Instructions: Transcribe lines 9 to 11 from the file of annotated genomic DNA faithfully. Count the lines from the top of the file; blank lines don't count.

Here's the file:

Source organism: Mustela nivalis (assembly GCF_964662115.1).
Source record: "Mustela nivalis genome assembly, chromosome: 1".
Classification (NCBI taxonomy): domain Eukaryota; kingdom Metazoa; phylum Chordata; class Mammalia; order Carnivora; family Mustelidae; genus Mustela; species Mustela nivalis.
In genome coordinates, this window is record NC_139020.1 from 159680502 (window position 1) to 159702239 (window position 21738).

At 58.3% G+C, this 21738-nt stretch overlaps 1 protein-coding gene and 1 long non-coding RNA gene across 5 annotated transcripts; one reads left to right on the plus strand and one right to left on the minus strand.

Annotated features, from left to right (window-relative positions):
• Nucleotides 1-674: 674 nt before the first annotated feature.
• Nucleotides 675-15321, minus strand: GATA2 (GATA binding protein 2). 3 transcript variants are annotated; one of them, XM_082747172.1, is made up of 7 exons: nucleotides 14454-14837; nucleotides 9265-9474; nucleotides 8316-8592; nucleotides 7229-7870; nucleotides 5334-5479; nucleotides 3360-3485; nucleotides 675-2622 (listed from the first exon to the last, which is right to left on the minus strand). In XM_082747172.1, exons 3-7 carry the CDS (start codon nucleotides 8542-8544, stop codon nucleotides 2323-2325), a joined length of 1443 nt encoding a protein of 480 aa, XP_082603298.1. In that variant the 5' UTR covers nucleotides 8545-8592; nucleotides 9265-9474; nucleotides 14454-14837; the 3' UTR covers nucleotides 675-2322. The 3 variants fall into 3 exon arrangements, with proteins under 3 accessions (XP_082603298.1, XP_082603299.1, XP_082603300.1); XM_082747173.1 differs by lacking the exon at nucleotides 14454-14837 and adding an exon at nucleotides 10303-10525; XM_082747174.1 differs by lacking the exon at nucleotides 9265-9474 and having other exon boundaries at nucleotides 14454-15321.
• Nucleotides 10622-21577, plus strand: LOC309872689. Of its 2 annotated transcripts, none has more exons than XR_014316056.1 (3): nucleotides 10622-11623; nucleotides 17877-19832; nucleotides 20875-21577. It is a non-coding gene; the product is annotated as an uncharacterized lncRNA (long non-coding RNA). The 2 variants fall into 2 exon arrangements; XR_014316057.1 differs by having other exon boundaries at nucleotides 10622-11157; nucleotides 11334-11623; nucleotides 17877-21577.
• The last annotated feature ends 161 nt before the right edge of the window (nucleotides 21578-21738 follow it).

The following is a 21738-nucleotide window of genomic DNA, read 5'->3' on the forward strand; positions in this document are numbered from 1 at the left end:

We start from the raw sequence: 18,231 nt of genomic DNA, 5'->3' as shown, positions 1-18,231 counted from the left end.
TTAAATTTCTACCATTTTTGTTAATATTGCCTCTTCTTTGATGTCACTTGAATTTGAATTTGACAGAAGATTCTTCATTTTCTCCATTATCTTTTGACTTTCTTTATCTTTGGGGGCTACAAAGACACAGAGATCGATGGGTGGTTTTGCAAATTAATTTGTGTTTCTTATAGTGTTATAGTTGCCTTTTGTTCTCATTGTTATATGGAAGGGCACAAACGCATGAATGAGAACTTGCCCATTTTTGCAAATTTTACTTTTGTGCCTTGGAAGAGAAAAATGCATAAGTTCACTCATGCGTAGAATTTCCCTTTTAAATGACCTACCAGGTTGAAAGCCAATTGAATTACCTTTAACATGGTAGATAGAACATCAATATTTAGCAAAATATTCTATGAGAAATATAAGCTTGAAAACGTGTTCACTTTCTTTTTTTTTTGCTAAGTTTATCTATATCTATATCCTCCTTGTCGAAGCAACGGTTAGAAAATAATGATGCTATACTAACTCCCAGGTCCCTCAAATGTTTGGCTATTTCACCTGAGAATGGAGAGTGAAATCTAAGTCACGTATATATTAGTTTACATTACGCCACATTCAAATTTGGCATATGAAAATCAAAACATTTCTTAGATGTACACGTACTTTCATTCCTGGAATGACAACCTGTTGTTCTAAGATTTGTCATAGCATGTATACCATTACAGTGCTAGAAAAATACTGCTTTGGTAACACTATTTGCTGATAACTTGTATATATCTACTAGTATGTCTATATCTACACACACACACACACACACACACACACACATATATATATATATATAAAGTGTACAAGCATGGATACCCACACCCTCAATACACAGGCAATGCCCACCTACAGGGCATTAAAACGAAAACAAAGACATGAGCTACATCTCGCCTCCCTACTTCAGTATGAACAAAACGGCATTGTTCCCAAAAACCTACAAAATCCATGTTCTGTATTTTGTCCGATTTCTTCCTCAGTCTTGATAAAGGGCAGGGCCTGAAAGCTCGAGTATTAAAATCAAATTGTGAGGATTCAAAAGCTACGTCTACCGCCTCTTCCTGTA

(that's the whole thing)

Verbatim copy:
• Nucleotides 10622-21577, plus strand: LOC309872689. Of its 2 annotated transcripts, none has more exons than XR_014316056.1 (3): nucleotides 10622-11623; nucleotides 17877-19832; nucleotides 20875-21577. It is a non-coding gene; the product is annotated as an uncharacterized lncRNA (long non-coding RNA). The 2 variants fall into 2 exon arrangements; XR_014316057.1 differs by having other exon boundaries at nucleotides 10622-11157; nucleotides 11334-11623; nucleotides 17877-21577.
• The last annotated feature ends 161 nt before the right edge of the window (nucleotides 21578-21738 follow it).

The following is a 21738-nucleotide window of genomic DNA, read 5'->3' on the forward strand; positions in this document are numbered from 1 at the left end: